Power, Forward

Dave Zirin on 'What's My Name, Fool?: Sports and Resistance in the United States'

Power, Forward

Sports radio is a nightmarish realm; yet, it's one of my go-to options late at night when I can't sleep. Braying right-wing hosts who quash dissenting opinions and points of view with ugly abandon; call-in drunks whose slurring stupidity seeps from the speakers like poison; and a complete disregard for actual discussion of, say, sports, in favor of the latest and lamest media-contrived controversy: My own little lullaby. It's maddening, really, destructive, and it's billed as an exchange of ideas about one of this country's biggest industries, accessible to every one of us with a phone or a computer.

I sleep poorly on these nights. It's my own problem. I suppose I should stick with the smooth jazz and the rain recordings. Or maybe find some Dave Zirin recordings.

Zirin has a radio voice. It's strong, assertive, articulate, and everything he says sounds in tandem with his tone. He's wry, occasionally bombastic, up for an argument. And, as it turns out, Dave Zirin does do radio. He's the regular sports commentator for the ill-fated Air America and XM's On the Real with Chuck D and Gia'na Garel.

But sports radio is not Zirin's thing, which is ironic, since Zirin's thing is the exchange of ideas about one of this country's biggest industries accessible to every one of us. His column, "Edge of Sports," appears in The Prince George's Post, where he recently left the post of news editor, and, more to the point, it's online, at www.edgeofsports.com. He is considered a radical – the site's tag is "What's LEFT of Sports" – a writer as much Noam Chomsky as Red Smith, and his work has appeared in the likes of The Source, The Nation, The International Socialist Review, SLAM, and CounterPunch. He will soon contribute A People's History of Sports to Howard Zinn's People's History series, while collaborating with Cabin Creek Films on a "sports and social movements" documentary.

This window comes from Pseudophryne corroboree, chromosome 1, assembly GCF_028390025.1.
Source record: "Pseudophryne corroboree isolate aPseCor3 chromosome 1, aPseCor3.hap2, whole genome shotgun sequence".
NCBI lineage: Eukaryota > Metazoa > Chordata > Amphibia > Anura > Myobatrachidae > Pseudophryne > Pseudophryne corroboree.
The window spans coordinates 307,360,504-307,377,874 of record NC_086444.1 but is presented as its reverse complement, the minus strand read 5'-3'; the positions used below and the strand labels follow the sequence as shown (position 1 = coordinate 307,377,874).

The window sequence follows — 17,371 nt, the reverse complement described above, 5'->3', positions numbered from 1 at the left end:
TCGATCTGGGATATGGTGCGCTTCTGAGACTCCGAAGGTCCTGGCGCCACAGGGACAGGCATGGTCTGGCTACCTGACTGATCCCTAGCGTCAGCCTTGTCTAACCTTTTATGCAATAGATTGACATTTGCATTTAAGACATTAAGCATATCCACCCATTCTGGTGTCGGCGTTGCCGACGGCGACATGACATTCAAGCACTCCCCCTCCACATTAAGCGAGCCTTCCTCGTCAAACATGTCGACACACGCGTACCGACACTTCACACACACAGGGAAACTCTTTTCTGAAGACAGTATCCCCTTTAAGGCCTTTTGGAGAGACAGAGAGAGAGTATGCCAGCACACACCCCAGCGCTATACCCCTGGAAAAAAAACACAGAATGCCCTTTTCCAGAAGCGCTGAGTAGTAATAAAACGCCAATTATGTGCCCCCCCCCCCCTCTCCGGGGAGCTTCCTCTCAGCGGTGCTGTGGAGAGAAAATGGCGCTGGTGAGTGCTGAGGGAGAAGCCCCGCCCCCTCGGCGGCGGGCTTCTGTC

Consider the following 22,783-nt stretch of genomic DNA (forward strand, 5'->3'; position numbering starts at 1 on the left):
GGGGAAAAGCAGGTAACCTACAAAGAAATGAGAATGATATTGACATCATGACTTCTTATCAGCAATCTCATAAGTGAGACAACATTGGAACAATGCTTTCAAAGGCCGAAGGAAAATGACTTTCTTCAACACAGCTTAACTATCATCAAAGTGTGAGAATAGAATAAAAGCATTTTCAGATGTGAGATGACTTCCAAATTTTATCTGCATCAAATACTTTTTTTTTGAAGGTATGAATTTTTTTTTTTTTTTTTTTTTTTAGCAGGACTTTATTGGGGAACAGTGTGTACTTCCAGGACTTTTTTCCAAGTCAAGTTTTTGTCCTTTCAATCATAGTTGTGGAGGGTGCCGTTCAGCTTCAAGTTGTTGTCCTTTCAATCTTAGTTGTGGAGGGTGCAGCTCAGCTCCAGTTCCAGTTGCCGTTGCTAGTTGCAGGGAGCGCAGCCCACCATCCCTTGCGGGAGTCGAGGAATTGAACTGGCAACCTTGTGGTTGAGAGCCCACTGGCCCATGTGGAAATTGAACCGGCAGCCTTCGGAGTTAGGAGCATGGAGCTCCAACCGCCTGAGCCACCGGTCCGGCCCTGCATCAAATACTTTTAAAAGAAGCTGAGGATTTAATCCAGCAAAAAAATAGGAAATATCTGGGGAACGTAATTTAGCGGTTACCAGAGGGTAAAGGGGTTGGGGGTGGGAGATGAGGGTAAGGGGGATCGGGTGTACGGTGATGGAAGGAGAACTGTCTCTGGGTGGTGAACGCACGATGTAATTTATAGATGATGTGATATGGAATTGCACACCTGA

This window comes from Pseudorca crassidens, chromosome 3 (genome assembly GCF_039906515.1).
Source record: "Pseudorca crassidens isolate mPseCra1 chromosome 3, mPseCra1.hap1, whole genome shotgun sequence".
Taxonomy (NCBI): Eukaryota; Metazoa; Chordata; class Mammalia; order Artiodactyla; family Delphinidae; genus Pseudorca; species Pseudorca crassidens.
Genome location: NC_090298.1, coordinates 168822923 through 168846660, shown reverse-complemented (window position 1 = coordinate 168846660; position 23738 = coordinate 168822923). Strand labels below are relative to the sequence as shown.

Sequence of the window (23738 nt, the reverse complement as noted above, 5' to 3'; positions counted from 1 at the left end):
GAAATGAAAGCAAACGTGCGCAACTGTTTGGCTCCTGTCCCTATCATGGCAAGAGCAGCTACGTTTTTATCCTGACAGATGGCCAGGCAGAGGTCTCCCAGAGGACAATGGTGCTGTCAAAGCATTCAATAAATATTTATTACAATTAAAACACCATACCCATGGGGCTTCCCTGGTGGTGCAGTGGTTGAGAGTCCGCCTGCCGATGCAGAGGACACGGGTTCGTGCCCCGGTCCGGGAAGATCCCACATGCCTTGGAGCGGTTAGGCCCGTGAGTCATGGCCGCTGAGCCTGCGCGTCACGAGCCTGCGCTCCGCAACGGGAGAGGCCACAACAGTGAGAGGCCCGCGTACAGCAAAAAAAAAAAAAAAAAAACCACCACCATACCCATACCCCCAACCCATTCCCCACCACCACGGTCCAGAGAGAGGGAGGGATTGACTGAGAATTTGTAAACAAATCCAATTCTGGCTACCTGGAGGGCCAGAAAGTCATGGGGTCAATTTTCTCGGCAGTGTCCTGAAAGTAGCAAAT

The book that brings Zirin to Austin next week, What's My Name, Fool?: Sports and Resistance in the United States (Haymarket Books, $15, paper), goes from Lester Rodney to Jackie Robinson to Muhammad Ali to the 1968 Olympics to Marvin Miller and Curt Flood to Dave Meggyesy to Title IX to Billie Jean King and Martina Navratilova to Ricky Williams and all points in between. It's a collection of columns, interviews, and essays. I will let CounterPunch co-editor Jeffrey St. Clair do the talking here, but know that my praise would echo his: "Too often writers on the Left take a priggish attitude toward sports, huffing that an examination of the political economy of baseball or boxing is beneath serious commentary. It's a self-defeating posture. ... Zirin doesn't get bogged down in heavy theorizing. He writes with compassion, humor, and a saber-like sharpness that deftly shreds owners and mainstream sportswriters alike."

I recently spoke with Zirin – he'll be at BookPeople on Tuesday, Nov. 15, 7pm; the Carver Library on Wednesday, Nov. 16, 7pm; and UT's CMA Auditorium on Thursday, Nov. 17, 7:30pm – about the book and about the business. We talked about Terrell Owens and steroids, too, but those are conversations better left to my sports radio dreams.

Austin Chronicle: It's fun reconciling the guy who wrote of Diana Taurasi as "Pete Maravich with a ponytail, with a release on her shot so fast it looks like she's setting a volleyball," which is just fine sportswriting, with the guy who makes measured, incisive asides about Dick Cheney or whomever, whose political aptitude is just as interesting and informed. Which comes first for you?

Dave Zirin: I guess the starting point is that I don't see it as counterposed, and, so, because of that, it flows together for me. Naturally, it's how I write. I think that all writing in some way shape or form is political, but a love of sports transcends politics. Sports in its purest form; its purest form is how Vince Young runs and passes with the football, how Diana Taurasi shoots, how Serena Williams serves. These things are an art, which exists above the realm of politics. What we do is project our political views on these beautiful acts of art. ... Some of my least favorite writers politically are some of the best writers about actual sporting events, and some sports writers who I think have the best politics do a disservice sometimes to the games that they cover, and then once in a blue moon you get somebody like the late Ralph Wiley, who's able to do both. ... [ESPN columnist and former SLAM editor] Scoop Jackson. I think he's able to write about the art of sports, but also able to speak about politics through that art in a very dynamic fashion.

AC: A lot of people seem to find him pretty annoying.

DZ: I don't agree with everything that Scoop writes or does, but what I agree with is the way he tries to convey political ideas through what he sees. There's a lot of things I disagree with. I think he's insanely soft on, like, sneaker companies, for example, even to the point of being a cheerleader for them. I think he's incredibly soft on [Michael] Jordan, who, I think, while being a brilliant player, is a corrosive social force in our society.

AC: You don't seem to be that harsh on him in the book.

DZ: On Jordan?

AC: Yeah. Are you?

DZ: Well, I've got that one essay, "Michael Jordan Inc." I'd have to look at the piece. I think I'm pretty tough on him, actually.

AC: I love that Allen Iverson quote about him: "My heroes don't wear suits."